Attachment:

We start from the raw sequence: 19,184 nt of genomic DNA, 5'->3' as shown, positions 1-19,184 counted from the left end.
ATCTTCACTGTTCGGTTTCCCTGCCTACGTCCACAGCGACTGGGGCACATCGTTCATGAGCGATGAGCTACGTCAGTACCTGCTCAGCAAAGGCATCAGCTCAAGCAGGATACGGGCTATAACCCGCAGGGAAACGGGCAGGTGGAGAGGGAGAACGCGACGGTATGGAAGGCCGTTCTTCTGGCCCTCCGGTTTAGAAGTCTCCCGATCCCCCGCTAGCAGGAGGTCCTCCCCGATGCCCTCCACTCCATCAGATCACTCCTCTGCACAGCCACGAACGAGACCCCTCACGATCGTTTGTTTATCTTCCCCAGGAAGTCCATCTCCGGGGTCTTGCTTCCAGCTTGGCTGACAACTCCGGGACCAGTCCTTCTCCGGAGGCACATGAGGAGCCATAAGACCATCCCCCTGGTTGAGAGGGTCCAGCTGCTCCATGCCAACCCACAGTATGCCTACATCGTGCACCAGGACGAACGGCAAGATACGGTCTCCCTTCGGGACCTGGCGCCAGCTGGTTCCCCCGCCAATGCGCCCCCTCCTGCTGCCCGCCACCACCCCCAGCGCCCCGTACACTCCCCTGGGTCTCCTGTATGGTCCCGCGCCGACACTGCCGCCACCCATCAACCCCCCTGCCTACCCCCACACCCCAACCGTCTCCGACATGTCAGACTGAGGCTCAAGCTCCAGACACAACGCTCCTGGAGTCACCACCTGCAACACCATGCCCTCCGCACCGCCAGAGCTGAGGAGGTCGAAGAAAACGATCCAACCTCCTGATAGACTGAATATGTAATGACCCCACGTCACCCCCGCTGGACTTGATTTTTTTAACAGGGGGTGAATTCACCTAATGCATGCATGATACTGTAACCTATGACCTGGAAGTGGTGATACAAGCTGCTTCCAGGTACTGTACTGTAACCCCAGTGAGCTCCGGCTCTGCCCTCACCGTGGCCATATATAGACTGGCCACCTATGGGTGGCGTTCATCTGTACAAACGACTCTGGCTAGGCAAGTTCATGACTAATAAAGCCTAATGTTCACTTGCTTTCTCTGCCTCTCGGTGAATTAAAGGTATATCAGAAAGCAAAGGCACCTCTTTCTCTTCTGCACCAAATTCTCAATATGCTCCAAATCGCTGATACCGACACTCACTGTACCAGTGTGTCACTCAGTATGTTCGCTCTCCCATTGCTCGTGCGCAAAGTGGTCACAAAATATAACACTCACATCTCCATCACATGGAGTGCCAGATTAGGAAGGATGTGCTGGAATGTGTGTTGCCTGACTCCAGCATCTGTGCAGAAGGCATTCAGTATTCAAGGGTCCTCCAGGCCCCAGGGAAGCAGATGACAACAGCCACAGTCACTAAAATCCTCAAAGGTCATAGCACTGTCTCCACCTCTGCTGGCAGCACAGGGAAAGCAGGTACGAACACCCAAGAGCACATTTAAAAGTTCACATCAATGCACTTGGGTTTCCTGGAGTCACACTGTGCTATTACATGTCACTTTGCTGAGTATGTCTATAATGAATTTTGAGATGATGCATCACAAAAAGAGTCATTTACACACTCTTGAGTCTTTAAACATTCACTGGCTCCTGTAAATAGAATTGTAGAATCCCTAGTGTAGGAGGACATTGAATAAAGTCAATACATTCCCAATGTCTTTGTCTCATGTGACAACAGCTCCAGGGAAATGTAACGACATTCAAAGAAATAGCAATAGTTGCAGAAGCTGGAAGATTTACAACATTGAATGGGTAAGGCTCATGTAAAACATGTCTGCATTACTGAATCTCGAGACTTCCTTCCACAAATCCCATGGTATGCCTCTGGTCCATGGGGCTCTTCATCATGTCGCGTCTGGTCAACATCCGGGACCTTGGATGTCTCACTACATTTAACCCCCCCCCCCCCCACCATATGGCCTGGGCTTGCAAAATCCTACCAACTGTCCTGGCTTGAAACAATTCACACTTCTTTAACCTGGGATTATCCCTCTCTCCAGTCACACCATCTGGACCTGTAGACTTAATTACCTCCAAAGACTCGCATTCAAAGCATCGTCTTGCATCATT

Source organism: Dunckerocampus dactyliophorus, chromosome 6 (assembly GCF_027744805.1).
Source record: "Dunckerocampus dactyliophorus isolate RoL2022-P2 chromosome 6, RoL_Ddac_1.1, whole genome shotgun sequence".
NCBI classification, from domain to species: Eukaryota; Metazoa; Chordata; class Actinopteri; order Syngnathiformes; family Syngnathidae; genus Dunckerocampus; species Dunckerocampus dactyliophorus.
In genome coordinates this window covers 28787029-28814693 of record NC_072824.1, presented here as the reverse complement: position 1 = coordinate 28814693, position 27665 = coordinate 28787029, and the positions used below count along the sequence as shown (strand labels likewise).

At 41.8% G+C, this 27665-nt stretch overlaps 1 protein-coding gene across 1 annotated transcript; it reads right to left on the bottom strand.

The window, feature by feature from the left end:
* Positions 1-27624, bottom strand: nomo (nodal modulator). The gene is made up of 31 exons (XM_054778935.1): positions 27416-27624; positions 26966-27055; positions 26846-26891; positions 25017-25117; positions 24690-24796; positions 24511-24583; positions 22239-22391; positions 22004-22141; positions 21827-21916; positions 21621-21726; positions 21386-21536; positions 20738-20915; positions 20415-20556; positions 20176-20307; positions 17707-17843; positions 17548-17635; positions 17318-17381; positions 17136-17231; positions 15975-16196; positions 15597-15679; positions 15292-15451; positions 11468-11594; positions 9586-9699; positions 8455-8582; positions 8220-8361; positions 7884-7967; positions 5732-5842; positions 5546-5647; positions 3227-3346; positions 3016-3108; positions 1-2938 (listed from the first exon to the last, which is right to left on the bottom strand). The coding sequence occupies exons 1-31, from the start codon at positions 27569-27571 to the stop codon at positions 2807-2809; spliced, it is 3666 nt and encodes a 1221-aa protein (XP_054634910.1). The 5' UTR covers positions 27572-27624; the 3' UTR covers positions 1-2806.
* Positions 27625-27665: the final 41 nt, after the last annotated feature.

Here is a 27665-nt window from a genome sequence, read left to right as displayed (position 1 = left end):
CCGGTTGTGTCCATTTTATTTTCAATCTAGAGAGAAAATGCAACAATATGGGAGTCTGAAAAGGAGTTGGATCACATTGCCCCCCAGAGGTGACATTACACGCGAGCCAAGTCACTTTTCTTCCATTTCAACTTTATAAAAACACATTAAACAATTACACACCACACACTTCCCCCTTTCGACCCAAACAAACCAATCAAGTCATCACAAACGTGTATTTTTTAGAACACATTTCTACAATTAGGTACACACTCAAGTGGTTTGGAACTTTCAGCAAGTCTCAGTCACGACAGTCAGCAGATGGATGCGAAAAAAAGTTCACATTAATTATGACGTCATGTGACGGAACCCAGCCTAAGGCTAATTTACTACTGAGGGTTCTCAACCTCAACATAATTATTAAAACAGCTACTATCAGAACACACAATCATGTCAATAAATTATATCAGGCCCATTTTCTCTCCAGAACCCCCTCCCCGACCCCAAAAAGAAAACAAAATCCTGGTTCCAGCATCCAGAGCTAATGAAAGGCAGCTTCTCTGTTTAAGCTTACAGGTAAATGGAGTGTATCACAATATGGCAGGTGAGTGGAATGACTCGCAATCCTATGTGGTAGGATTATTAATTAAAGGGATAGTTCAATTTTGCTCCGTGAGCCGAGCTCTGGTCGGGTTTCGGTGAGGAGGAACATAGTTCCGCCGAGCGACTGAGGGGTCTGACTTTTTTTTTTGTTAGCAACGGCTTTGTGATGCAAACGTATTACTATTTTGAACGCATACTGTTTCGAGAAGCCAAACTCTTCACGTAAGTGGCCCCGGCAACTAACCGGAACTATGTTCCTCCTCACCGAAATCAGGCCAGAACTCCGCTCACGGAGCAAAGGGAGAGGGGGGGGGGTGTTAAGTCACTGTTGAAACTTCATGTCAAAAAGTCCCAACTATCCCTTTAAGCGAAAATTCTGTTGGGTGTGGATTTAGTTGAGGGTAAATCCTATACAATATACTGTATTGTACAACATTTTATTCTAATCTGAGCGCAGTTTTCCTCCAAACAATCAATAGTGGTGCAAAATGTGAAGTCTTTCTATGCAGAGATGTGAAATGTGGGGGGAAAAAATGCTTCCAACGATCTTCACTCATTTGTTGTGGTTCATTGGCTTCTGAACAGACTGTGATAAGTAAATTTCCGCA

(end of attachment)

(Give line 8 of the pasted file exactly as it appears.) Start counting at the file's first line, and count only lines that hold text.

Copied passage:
The window, feature by feature from the left end: